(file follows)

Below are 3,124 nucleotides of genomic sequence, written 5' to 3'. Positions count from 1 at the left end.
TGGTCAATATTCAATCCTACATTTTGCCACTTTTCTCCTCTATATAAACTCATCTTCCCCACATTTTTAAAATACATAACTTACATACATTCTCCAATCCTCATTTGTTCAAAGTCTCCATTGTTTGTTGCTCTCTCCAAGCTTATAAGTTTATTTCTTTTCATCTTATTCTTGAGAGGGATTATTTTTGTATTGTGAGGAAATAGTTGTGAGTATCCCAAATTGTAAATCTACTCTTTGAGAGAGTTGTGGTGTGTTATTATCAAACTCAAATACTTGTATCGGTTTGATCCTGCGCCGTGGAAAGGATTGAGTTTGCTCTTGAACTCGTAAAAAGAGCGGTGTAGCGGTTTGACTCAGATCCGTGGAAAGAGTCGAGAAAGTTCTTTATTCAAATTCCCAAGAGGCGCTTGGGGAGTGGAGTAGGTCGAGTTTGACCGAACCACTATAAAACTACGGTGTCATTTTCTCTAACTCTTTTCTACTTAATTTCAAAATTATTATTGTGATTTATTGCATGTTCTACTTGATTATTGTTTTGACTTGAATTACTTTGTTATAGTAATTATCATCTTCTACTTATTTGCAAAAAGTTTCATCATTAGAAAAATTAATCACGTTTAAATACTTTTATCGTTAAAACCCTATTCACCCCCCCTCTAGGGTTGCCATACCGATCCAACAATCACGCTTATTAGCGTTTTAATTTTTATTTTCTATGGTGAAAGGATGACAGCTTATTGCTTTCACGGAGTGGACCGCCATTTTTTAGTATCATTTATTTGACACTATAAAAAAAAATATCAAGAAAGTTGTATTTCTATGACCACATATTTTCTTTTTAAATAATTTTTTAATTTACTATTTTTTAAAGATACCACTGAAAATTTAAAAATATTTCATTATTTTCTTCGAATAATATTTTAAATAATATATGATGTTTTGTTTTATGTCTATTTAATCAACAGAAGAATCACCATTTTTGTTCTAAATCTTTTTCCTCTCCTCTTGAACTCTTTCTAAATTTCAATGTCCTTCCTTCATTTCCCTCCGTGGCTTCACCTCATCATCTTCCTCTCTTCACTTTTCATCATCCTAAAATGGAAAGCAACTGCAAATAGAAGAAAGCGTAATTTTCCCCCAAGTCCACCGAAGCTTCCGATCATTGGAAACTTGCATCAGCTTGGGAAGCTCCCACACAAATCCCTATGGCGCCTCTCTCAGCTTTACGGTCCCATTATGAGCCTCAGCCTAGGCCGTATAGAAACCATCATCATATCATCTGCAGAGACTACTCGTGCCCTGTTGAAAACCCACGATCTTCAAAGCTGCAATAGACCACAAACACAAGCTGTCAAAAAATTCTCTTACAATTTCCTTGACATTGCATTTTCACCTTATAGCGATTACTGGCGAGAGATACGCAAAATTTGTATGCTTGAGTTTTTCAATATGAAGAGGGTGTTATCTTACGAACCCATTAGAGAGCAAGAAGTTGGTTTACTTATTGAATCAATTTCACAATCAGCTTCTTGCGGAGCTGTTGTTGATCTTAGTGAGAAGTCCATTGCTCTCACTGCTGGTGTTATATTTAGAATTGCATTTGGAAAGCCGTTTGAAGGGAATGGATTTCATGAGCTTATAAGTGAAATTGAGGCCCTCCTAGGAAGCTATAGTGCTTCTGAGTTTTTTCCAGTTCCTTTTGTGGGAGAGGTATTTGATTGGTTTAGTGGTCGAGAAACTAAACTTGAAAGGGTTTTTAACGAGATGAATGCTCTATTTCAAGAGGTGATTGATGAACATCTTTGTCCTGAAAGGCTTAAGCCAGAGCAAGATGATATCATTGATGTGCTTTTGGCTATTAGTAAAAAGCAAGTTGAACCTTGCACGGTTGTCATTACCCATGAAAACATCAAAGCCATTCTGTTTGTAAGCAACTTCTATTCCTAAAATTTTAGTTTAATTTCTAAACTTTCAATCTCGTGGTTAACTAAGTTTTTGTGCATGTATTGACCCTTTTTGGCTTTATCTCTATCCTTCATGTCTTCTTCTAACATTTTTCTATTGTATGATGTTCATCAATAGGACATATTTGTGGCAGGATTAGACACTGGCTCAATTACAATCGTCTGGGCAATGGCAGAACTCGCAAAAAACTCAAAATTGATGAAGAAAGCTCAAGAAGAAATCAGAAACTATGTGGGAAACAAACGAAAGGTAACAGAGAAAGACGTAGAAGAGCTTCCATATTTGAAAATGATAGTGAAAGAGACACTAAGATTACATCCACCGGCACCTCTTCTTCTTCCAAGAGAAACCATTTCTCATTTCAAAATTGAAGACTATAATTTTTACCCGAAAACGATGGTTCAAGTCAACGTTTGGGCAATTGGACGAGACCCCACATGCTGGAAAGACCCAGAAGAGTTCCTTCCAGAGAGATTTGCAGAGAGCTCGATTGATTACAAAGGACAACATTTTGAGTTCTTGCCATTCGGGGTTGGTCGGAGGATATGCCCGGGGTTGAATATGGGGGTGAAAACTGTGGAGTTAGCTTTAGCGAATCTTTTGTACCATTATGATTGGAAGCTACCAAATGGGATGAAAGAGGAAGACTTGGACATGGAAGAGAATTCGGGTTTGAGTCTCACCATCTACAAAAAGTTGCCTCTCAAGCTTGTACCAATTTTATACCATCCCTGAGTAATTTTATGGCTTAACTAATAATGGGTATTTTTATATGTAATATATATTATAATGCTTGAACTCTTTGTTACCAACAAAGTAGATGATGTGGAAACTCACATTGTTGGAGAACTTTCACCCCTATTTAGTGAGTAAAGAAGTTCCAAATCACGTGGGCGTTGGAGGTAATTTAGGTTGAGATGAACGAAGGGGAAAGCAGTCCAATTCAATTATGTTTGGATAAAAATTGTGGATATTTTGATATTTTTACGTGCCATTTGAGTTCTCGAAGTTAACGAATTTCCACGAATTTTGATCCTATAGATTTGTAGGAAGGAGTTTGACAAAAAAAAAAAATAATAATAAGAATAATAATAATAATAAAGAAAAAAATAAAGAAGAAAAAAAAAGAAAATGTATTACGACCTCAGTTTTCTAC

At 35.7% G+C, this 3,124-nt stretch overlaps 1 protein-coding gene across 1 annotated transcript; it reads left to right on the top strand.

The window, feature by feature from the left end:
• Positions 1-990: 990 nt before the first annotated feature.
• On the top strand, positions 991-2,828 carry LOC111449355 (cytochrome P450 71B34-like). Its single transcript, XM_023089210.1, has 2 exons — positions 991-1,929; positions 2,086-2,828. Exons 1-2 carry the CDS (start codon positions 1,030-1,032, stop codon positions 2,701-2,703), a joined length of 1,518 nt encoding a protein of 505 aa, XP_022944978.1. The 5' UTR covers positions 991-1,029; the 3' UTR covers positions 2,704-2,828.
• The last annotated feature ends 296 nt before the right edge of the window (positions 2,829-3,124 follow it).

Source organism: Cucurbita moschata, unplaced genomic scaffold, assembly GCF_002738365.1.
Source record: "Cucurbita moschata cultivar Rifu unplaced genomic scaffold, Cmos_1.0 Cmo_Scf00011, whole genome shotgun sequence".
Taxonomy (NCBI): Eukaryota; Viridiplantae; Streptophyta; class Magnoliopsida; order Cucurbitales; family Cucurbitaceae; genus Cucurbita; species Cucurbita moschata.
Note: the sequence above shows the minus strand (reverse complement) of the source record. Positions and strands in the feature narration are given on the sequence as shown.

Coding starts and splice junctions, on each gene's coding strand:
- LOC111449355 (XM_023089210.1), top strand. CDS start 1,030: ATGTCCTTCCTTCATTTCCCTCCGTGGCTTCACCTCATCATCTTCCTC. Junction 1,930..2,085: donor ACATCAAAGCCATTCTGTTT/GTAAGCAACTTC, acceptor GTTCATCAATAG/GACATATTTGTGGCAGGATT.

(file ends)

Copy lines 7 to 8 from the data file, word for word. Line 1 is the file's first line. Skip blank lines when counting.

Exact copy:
• The last annotated feature ends 296 nt before the right edge of the window (positions 2,829-3,124 follow it).

Source organism: Cucurbita moschata, unplaced genomic scaffold, assembly GCF_002738365.1.